What is parental responsibility?

Equal shared parental responsibility versus sole parental responsibility

In family law, parental responsibility means all the duties, powers, and responsibilities parents have in relation to their children. This blog explores the key differences between ‘equal shared parental responsibility' and ‘sole parental responsibility’.

Special note - changes to the Family Law Act

On 6 May 2023, significant changes to the Family Law Act 1975 (Cth) will come into effect. Please note that the information on this webpage may no longer be current.

If you are unsure about what the changes mean for you and your family, contact us for a free initial consultation: 03 8625 8957

Ordinarily, every parent of a child under 18 years of age has automatic parental responsibility for the child. This is the case irrespective of whether the parents are married, in a de-facto relationship, separated, or never in a relationship.

Parental responsibility gives parents the power to make both ‘day to day’ decisions and ‘major long-term’ decisions.

Day to day decisions

Day to day decisions are deemed more minor decisions such as what the child will eat or wear. It is not necessary for parents to consult one another on these types of issues.

Long-term decisions

Long-term decisions, on the other hand, are more major decisions related to the long-term care, development and welfare of the child. These could include issues such as the child’s:

  • name;
  • education (eg, where the child will go to school);
  • religion or culture;
  • health care (eg, authorising medical procedures); and
  • living arrangements.

Equal shared parental responsibility

The court works with the presumption of equal shared parental responsibility between both parents unless it is rebutted (more on this below under sole parental responsibility).

If parents have equal shared parental responsibility, they are legally required to make a genuine effort to consult with each other and come to a joint consensus regarding long-term decisions.

Parental responsibility v parenting arrangements

It is important to remember that equal shared parental responsibility is not the same as equal parenting time or equal time spent with children (previously called child custody).

Consider these two scenarios:

  1. A child lives with one parent during the week and one parent only on weekends. That is, they spend about 70% of their time with one parent and the other 30% of their time with the other parent.
  2. A child lives with each parent 50% of the time.

The time the child spends living with each parent is referred to as parenting arrangements. These arrangements could be achieved by consent between the parents or through parenting orders.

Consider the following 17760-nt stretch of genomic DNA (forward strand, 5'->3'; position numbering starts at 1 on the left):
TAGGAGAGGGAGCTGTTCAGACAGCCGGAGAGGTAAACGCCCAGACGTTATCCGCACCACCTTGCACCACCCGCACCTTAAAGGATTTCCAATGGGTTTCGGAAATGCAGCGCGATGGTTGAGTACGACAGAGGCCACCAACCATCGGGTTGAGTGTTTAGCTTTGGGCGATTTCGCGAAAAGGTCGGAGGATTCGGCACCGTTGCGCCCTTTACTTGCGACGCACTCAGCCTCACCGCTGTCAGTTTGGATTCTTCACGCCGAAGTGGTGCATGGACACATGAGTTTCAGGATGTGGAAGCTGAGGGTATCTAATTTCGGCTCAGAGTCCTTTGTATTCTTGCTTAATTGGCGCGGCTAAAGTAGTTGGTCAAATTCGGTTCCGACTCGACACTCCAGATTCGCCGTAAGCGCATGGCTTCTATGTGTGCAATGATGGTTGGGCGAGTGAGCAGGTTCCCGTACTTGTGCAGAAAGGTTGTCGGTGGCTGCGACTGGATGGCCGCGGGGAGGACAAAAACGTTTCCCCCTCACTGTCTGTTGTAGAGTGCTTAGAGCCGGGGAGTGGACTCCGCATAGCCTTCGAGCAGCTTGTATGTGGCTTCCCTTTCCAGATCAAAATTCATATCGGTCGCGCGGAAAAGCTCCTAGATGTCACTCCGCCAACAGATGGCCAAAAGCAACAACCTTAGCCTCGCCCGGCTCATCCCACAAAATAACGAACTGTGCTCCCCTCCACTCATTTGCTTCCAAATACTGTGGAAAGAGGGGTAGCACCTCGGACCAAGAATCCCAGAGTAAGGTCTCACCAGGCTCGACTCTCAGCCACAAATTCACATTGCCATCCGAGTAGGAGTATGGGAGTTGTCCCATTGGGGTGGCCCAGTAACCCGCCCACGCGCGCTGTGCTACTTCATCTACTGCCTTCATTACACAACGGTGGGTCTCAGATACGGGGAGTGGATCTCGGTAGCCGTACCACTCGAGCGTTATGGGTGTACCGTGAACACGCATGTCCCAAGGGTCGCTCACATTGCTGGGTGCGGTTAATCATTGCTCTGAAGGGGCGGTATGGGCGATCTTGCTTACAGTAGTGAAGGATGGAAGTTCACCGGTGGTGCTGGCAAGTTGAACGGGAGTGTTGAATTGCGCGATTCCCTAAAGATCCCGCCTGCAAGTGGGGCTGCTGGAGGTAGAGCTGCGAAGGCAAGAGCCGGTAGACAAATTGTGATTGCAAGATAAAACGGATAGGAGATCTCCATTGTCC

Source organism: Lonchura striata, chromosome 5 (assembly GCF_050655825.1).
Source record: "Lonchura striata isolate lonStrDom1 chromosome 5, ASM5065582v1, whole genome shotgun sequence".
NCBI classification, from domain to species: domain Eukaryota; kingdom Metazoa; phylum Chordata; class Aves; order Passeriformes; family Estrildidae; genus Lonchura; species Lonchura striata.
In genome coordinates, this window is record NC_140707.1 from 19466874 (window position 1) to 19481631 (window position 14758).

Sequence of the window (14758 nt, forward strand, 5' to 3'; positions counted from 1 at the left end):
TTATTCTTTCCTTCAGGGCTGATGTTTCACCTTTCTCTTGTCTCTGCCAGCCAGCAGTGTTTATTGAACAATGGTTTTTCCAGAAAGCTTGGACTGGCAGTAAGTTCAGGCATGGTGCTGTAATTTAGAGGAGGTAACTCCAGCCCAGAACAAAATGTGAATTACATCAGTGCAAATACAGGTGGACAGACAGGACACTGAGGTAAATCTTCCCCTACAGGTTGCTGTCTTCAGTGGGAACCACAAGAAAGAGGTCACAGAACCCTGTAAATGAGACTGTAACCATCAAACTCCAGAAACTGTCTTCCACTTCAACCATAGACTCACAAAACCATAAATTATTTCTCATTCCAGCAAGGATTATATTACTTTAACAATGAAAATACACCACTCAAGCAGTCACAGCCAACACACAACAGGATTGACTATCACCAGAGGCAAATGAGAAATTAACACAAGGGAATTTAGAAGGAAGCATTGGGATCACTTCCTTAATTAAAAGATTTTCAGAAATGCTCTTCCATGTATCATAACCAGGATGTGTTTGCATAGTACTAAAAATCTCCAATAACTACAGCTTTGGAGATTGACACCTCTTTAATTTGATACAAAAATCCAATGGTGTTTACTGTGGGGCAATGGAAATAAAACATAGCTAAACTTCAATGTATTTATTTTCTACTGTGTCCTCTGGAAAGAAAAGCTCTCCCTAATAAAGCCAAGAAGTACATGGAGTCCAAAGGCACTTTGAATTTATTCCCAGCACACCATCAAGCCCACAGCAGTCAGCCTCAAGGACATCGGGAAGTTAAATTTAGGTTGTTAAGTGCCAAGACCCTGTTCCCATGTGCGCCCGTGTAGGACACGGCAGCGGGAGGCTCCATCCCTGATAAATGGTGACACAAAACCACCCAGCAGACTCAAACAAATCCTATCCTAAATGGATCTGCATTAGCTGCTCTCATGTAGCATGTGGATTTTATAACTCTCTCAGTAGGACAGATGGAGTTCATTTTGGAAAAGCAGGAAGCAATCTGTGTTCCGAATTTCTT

Although there are differences in how much time the child spends with each parent, both parents have exactly the same equal shared parental responsibility under each scenario.

Sole parental responsibility

As mentioned above, the presumption of equal shared parental responsibility may be rebutted; for example, by proving that it is not in the child’s best interests for both parents to have shared parental responsibility. Reasons for this could include (amongst others):

  • a high level of conflict between the parties; or
  • if there are reasonable grounds to believe that a parent or person living with the child has engaged in family violence or child abuse.

In cases where it is determined that equal shared parental responsibility may not be in the best interests of the child, a court may consider making an order for sole parental responsibility.

If a parent is given sole parental responsibility, this means that they are the only parent who can make decisions pertaining to long-term care, development and welfare of the child. A parent with sole parental responsibility will not have to consult with the other parent or have them agree with major decisions, such as which school the child will attend and other considerations outlined earlier.

Obtaining a sole parental responsibility order

Due to the presumption that it is in the best interests of the child to have equal shared parental responsibility, the courts are generally reluctant to make an order for sole parental responsibility. However, if the circumstances lend themselves to it, the court may decide that giving one parent sole decision-making power is in the best interests of the child.

How a family lawyer can help

If you are concerned that your child’s other parent is making decisions about long-term care without consulting you, or if you believe that you are in a situation that requires you to obtain sole parental responsibility, it is prudent that you seek legal advice. The team at Smith Family Law can assist you with your parenting matters.

Contacting Smith Family Law

📞 03 8625 8957

📧 [email protected]

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This article is of a general nature and should not be relied upon as legal advice. If you require further information, advice or assistance for your specific circumstances, please contact Smith Family Law.

Get in touch with the author:
Ben Smith


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